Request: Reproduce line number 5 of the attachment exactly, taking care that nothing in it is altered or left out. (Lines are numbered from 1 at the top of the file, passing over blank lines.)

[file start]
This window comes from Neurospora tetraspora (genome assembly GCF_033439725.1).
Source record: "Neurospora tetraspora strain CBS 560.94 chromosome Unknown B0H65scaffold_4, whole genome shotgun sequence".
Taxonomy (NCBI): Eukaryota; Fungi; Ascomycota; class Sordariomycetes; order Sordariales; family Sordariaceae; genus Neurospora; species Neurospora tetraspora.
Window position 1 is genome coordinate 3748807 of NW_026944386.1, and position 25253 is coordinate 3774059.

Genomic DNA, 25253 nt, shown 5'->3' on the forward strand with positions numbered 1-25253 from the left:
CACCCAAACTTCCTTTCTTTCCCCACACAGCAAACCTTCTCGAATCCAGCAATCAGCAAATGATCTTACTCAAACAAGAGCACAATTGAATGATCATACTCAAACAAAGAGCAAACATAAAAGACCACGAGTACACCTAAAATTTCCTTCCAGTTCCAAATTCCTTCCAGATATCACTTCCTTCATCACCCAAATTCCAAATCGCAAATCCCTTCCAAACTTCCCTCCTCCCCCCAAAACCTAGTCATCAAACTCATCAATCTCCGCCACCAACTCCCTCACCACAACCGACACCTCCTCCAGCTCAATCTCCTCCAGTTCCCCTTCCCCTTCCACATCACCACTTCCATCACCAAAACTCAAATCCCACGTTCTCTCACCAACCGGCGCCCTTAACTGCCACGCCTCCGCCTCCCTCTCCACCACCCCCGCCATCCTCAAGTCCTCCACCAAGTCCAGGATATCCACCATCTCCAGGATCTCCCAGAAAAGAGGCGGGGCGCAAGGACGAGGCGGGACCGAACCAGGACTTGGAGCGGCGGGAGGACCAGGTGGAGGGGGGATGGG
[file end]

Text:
Genomic DNA, 25253 nt, shown 5'->3' on the forward strand with positions numbered 1-25253 from the left: